The Bloomfield Bridge towers over much of the surrounding areas thanks to the unique geography of Pittsburgh. As I discussed in Pedestrian Bridges: Bigelow Boulevard, the Bloomfield Bridge is an a location that could lend itself to higher pedestrian traffic than some of the bridges I’ve walked because of its close proximity to a grocery store and a drug store on one side and residences on the other. However, the accessibility for the residents is limited and not inviting. Car traffic on the bridge and on Bigelow Blvd tend to have higher speeds, particularly as Bigelow Blvd is used like an expressway to get from one part of town to another.
Despite the issues of limited accessibility and the non-pedestrian friendliness of the bridge, it was worth the walk across for the various views of the city available from this bridge. As I mention in my introductory post about my plan to walk Pittsburgh’s bridges, what I was already enjoying about the project was the various views of the city from the beautiful to the industrial and developing a greater awareness and appreciation for the varied geography of the city. The Bloomfield Bridge covers both of these ideas.
I refer to the Bloomfield Bridge in the introductory post linked above because of the “underbelly”-like view it still provides of Pittsburgh. While much of the city is being shined and cleaned up–such as downtown and East Liberty–there are still places of what I like to call the nitty-gritty of Pittsburgh. The Bloomfield Bridge shows one of these areas along the busway. I’m not sure how all the buildings lined up in the picture above are used, but I believe at least some are junk yards for cars. I believe the smoke stack in the distance at the end of the line buildings is for the former Iron City Brewery site, which I will talk about more in the post on the Polish Hill bridges.
This view off of the other side of the bridge helps illustrate the extreme changes in geography around the Bloomfield Bridge from the rise on which West Penn Hospital sits (this photo) to the gully where the busway runs (photo above). I think that the Bloomfield Bridge may offer one of the most open views in the city. Like the view from the pedestrian bridge across Bigelow, the view east from the Bloomfield Bridge stretches past Bloomfield to East Liberty, Shadyside and beyond.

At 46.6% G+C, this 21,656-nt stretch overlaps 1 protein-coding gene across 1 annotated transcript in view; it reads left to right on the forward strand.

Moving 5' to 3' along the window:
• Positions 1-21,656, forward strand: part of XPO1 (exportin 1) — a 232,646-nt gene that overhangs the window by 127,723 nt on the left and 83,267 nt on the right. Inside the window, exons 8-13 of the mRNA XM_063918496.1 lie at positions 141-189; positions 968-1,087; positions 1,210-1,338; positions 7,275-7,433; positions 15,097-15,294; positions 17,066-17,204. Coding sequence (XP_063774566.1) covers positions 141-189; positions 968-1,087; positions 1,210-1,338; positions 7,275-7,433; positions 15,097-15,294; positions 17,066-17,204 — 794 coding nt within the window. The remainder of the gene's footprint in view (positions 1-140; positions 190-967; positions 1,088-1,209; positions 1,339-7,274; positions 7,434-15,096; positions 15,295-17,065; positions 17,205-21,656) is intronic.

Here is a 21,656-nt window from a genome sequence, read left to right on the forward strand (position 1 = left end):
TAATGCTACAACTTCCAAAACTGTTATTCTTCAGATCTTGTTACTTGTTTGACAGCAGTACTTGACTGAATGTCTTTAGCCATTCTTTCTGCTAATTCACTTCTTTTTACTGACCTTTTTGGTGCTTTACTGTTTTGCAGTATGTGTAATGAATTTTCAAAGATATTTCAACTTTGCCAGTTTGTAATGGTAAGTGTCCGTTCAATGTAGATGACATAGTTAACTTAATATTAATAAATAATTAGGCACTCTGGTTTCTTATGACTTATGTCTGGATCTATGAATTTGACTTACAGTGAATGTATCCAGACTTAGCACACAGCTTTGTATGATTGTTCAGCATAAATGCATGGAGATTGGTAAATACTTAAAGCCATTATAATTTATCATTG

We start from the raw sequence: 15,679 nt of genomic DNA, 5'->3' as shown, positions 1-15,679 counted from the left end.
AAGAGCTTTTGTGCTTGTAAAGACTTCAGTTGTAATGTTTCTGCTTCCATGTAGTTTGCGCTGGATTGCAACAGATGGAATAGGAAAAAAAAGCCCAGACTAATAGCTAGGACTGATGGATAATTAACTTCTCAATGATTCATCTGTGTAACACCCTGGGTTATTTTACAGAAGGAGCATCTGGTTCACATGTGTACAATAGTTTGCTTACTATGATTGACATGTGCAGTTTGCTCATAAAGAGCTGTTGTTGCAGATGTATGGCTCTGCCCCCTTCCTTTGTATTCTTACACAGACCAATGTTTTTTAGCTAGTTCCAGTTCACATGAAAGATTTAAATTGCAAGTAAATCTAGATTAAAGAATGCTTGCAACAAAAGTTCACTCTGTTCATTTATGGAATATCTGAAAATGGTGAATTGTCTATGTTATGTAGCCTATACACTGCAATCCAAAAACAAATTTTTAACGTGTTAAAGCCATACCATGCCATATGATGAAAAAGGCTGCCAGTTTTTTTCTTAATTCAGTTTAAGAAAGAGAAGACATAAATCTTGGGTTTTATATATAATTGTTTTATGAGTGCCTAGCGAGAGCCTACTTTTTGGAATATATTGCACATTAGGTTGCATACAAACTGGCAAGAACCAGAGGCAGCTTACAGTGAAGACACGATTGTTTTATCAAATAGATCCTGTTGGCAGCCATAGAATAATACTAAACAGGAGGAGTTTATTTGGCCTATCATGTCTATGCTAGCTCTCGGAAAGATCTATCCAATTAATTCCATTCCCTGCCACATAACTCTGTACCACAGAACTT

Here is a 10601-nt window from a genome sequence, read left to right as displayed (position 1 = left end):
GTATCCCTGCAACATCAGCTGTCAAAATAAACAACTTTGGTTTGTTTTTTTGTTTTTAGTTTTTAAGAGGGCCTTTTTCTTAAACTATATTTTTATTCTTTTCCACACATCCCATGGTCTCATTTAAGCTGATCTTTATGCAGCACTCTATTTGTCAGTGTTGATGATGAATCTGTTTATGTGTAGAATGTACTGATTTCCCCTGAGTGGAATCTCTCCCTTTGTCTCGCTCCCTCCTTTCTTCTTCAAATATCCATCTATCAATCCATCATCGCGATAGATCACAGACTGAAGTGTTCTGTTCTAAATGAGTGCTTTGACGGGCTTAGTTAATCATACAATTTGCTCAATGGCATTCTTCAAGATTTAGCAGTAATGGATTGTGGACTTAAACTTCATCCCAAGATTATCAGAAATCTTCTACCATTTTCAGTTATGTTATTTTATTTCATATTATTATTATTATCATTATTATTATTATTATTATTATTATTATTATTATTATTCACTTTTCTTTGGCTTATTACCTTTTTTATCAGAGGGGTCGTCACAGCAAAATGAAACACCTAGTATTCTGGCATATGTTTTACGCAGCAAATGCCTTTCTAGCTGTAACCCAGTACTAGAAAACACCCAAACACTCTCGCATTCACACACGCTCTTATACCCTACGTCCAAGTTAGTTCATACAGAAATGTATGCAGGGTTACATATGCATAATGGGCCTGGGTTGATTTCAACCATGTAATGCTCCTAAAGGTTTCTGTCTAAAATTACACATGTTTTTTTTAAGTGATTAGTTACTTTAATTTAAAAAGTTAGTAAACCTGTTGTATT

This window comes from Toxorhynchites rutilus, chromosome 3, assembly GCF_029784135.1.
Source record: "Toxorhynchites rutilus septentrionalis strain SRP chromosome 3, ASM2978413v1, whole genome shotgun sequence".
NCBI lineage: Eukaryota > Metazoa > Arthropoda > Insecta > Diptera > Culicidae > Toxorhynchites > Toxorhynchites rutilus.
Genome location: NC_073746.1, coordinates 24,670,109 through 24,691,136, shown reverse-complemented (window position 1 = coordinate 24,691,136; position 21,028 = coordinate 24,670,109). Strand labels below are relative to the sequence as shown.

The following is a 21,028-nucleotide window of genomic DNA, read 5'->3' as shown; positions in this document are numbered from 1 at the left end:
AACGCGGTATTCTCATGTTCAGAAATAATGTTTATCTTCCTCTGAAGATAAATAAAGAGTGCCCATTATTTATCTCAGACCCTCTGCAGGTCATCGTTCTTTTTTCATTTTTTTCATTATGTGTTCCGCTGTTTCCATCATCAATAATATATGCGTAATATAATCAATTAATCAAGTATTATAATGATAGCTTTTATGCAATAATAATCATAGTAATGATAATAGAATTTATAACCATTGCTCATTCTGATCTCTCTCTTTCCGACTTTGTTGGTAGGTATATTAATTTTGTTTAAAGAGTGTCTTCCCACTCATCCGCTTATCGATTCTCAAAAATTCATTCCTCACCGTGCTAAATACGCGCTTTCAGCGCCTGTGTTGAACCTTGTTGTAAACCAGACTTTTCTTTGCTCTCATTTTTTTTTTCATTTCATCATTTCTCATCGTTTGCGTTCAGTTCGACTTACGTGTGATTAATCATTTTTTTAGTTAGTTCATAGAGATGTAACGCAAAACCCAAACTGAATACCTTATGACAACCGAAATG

The view west of the bridge also reaches far: beyond the busway out over the rooftops of the warehouses and factories of The Strip District to the 31st Street Bridge (see post), the Herr’s Island development (see post) and the hills beyond. There are not many places in Pittsburgh where the view stretches so far in multiple directions.
Part of the neighborhood of Bloomfield continues west of the Bloomfield Bridge. Just a few blocks from the bridge is Woolslair Elementary School behind which is the Choir Loft Condominiums (formerly a German Evangelical Church). I pointed out this church in my 31st Street Bridge post. I explained in my first post about this blog that my current themes in walking are bridges and the adaptive reuse of churches. This summer I focused mostly on the bridges as I set myself the goal of walking as many of Pittsburgh bridges as I could. This fall I plan to shift the focus more toward the adaptive reuse of churches, though I will still continue to walk bridges as well. Once I shift my emphasis, the Choir Loft Condominiums will be among the first adapted churches in Pittsburgh I will discuss.
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There used to be a bread factory near the side of the bridge that ends on Main St. The whole area continually smelled like donuts.
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